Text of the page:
Overview of the Nuss Procedure

Did you know?

Pectus excavatum has been recognized as a disorder as far back as the 16th Century? Learn more about the history of pectus excavatum.

Prior to the advent of the Nuss Procedure, a variety of radical procedures were advocated. These procedures were difficult on the patient, requiring lengthy hospital stays and prolonged recuperaton. This changed in 1987 when Dr. Donald Nuss, a pediatric surgeon at Children's Hospital of The King's Daughters in Norfolk, Virginia, developed a new technique for the correction of pectus excavatum.

The "minimally invasive" procedure, now known as the Nuss Procedure, has been performed on over 1,200 patients and refined and perfected over the years. For patients, this translates into minimal blood loss and significantly shorter recovery time.

Surgical correction of pectus excavatum is done for medical reasons. Children with moderate to severe defects often experience shortness of breath, exercise intolerance and chest pain. These are the results of compression and displacement of the heart and secondary lung compression.

Pre-operative Screening and Evaluations

After a complete health history, a thorough physical exam, chest measurements, and photographs, children whose condition is considered severe enough to warrant surgery are sent for further evaluation of their cardiac status, pulmonary function, and a CT scan. Please visit Patient Evaluation Guidelines for more detailed information.

The Operation

The operation for correction starts with general anesthesia and the placement of an intravenous catheter for the management of pain after the operation. Two lateral incisions are made on either side of the chest for insertion of a curved steel bar under the sternum. A separate, small lateral incision is made to allow for a thoracoscope (small camera) for direct visualization as the bar is passed under the sternum. It is then fixed to the ribs on either side and the incisions are closed and dressed. The bar is not visible from the outside and stays in place for a minimum of two years. When it is time, the bar is removed as an outpatient procedure.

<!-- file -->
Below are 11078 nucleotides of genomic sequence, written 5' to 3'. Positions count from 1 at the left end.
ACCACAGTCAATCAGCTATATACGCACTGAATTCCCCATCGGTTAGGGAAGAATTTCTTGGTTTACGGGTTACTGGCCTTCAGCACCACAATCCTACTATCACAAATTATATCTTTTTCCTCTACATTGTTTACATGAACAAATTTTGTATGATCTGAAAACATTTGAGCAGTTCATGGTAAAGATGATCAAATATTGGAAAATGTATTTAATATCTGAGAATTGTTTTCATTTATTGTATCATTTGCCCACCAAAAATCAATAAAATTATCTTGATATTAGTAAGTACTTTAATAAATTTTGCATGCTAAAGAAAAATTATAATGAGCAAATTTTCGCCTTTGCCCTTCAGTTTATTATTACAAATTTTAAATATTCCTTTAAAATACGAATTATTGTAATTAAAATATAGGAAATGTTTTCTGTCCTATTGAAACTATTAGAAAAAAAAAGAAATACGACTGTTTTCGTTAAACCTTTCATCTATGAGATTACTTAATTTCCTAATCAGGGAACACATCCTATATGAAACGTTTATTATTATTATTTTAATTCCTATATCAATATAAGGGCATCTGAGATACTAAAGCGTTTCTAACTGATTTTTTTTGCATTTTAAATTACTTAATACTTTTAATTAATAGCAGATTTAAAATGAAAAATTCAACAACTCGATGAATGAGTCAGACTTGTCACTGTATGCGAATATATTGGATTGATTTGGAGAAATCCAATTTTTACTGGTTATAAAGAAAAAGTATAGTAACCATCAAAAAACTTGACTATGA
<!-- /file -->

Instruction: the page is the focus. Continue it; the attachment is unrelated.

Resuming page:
Pre-operative Post-operative

The following documents provide more information about the procedure.


Complications of this minimally invasive surgery are uncommon. Air in the chest (pneumothorax) is the most frequent complication but usually requires no treatment other than observation and aggressive deep breathing therapy to help promote faster resolution. Bar displacement may occasionally require repositioning, and as with all surgeries, the potential for infection is closely monitored and presently the infection rate is less than 1%.


The immediate recovery time in the hospital is 4-5 days. Attention is paid to postoperative pain management, encouragement to breathe deeply, assistance with movement (so as not to dislodge the bar), and patient/parent education. After discharge, the patient is expected to slowly resume normal, but restricted, activity. Most children are able to return to school in two to three weeks, with exercise restrictions for six weeks (i.e. no physical education, no heavy lifting, etc.). Once fully recovered they may return to regular activity. For more information relating to recovery physicial activity, please read the discharge instructions for pectus excavatum correction.

Bar Removal

The pectus support bar is removed between two to four years after insertion on an outpatient basis. The procedure is done under general anesthesia and in over 160 patients who have had their bars removed there were no complications. Patients were able to leave the hospital within one to two hours after bar removal. Patients who reside more than one hour from the hospital are expected to spend their first night in town. Learn more about the Bar Removal Procedure.

Long-term Results

Long-term follow-up (over 15 years) shows the Nuss Procedure provides excellent results with less than 5% recurrence of the deformity after the bar is removed.